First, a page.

Unemployment, Economic Recovery And The Coronavirus
COVID-19 is taking lives and livelihoods. The U.S. is posting historic unemployment numbers. But it didn’t have to be this way. So why is it?
From The Reading List
The Hill: “ Should we follow the Swiss in dealing with COVID-19?” — “Currently 144 countries have confirmed cases of the novel coronavirus. They vary in size, income, culture, and governance. Each offers a real-world laboratory in the quest for the right program to deal with the pandemic.”
Bloomberg: “ Left-Behind Americans Are Seeing Reversal of Hard-Won Job Gains” — “The hot U.S. job market that was pulling in struggling Americans has overnight turned cold, creating barriers to work that may persist after the coronavirus abates.”
The New York Times: “ Jobs Aren’t Being Destroyed This Fast Elsewhere. Why Is That?” — “The coronavirus pandemic is laying bare structural deficiencies in America’s social programs. The relief package passed by Congress last week provides emergency fixes for some of these issues, but it also leaves critical problems untouched. To avoid a Great Depression, Congress must quickly design a more forceful response to the crisis.”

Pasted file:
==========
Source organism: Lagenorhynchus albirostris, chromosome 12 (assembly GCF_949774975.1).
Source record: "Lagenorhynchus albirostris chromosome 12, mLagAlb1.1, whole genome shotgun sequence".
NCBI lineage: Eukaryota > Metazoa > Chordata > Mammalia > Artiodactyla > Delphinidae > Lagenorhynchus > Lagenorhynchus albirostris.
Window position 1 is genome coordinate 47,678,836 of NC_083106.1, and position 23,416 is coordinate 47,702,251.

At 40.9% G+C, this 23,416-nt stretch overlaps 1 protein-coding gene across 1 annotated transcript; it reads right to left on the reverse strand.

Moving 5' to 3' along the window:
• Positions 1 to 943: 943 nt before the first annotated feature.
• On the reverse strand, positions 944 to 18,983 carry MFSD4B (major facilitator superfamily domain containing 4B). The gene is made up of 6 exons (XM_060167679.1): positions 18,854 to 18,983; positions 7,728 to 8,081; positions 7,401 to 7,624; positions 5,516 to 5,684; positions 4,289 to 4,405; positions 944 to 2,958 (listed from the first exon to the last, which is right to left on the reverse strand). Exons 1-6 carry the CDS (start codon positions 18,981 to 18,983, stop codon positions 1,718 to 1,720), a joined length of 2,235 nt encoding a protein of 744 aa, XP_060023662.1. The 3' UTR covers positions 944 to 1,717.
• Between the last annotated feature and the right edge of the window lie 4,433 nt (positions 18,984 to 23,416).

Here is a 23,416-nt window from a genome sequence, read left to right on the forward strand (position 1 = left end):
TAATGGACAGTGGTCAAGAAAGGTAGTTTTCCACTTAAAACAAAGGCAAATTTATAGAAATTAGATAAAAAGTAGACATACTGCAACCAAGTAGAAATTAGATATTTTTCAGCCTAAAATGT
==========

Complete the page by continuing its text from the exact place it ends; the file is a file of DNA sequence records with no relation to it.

Los Angeles Times: “ Op-Ed: Millions need unemployment benefits. Unfortunately, the delivery system is broken” — “More than 10 million Americans filed for unemployment insurance in March as businesses shut their doors in response to the COVID-19 pandemic. The stay-at-home orders now covering most of the country could, economists project, idle 20% or more of the workforce in the weeks ahead.”
NPR: “ State Unemployment Systems Crumple Under Unprecedented Demand” — “As about 10 million Americans have lost their jobs, a scale of economic agony governments are still struggling to handle. For furloughed workers, fighting overwhelmed websites is one more indignity.”
This article was originally published on WBUR.org.
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